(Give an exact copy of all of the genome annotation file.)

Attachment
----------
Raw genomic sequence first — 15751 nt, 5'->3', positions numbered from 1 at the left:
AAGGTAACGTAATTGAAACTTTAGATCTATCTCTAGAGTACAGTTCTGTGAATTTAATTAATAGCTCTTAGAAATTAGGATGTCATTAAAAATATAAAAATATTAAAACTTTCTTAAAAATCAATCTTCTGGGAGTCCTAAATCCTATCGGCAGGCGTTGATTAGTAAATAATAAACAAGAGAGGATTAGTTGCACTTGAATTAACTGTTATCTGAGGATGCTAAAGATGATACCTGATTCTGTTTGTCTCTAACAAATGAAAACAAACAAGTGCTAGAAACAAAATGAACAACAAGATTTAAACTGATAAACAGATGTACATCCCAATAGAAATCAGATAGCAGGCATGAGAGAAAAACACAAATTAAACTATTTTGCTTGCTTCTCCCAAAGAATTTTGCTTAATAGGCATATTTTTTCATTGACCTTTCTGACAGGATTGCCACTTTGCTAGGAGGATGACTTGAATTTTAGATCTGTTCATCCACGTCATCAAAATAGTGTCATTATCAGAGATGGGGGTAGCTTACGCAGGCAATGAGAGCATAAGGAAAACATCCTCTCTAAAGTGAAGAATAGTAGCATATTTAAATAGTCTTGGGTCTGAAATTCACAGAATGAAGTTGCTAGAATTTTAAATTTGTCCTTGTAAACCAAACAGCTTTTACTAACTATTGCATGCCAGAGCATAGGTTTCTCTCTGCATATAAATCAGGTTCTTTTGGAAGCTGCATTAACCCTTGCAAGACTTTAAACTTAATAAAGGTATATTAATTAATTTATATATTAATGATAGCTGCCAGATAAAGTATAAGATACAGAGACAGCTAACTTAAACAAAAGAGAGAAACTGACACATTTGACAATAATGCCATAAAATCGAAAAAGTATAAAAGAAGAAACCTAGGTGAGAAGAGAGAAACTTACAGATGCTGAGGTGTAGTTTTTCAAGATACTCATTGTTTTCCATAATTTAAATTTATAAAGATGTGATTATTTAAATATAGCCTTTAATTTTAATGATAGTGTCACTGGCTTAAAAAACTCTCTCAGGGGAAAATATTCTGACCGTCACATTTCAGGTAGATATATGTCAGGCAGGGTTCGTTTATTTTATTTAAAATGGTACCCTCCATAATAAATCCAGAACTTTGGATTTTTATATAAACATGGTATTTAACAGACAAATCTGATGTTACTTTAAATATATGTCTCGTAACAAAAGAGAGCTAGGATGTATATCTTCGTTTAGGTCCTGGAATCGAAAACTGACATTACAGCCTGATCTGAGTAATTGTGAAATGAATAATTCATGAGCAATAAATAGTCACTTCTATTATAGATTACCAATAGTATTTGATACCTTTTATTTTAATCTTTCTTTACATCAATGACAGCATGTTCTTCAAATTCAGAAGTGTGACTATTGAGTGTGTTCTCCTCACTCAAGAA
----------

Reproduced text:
Raw genomic sequence first — 15751 nt, 5'->3', positions numbered from 1 at the left:
AAGGTAACGTAATTGAAACTTTAGATCTATCTCTAGAGTACAGTTCTGTGAATTTAATTAATAGCTCTTAGAAATTAGGATGTCATTAAAAATATAAAAATATTAAAACTTTCTTAAAAATCAATCTTCTGGGAGTCCTAAATCCTATCGGCAGGCGTTGATTAGTAAATAATAAACAAGAGAGGATTAGTTGCACTTGAATTAACTGTTATCTGAGGATGCTAAAGATGATACCTGATTCTGTTTGTCTCTAACAAATGAAAACAAACAAGTGCTAGAAACAAAATGAACAACAAGATTTAAACTGATAAACAGATGTACATCCCAATAGAAATCAGATAGCAGGCATGAGAGAAAAACACAAATTAAACTATTTTGCTTGCTTCTCCCAAAGAATTTTGCTTAATAGGCATATTTTTTCATTGACCTTTCTGACAGGATTGCCACTTTGCTAGGAGGATGACTTGAATTTTAGATCTGTTCATCCACGTCATCAAAATAGTGTCATTATCAGAGATGGGGGTAGCTTACGCAGGCAATGAGAGCATAAGGAAAACATCCTCTCTAAAGTGAAGAATAGTAGCATATTTAAATAGTCTTGGGTCTGAAATTCACAGAATGAAGTTGCTAGAATTTTAAATTTGTCCTTGTAAACCAAACAGCTTTTACTAACTATTGCATGCCAGAGCATAGGTTTCTCTCTGCATATAAATCAGGTTCTTTTGGAAGCTGCATTAACCCTTGCAAGACTTTAAACTTAATAAAGGTATATTAATTAATTTATATATTAATGATAGCTGCCAGATAAAGTATAAGATACAGAGACAGCTAACTTAAACAAAAGAGAGAAACTGACACATTTGACAATAATGCCATAAAATCGAAAAAGTATAAAAGAAGAAACCTAGGTGAGAAGAGAGAAACTTACAGATGCTGAGGTGTAGTTTTTCAAGATACTCATTGTTTTCCATAATTTAAATTTATAAAGATGTGATTATTTAAATATAGCCTTTAATTTTAATGATAGTGTCACTGGCTTAAAAAACTCTCTCAGGGGAAAATATTCTGACCGTCACATTTCAGGTAGATATATGTCAGGCAGGGTTCGTTTATTTTATTTAAAATGGTACCCTCCATAATAAATCCAGAACTTTGGATTTTTATATAAACATGGTATTTAACAGACAAATCTGATGTTACTTTAAATATATGTCTCGTAACAAAAGAGAGCTAGGATGTATATCTTCGTTTAGGTCCTGGAATCGAAAACTGACATTACAGCCTGATCTGAGTAATTGTGAAATGAATAATTCATGAGCAATAAATAGTCACTTCTATTATAGATTACCAATAGTATTTGATACCTTTTATTTTAATCTTTCTTTACATCAATGACAGCATGTTCTTCAAATTCAGAAGTGTGACTATTGAGTGTGTTCTCCTCACTCAAGAA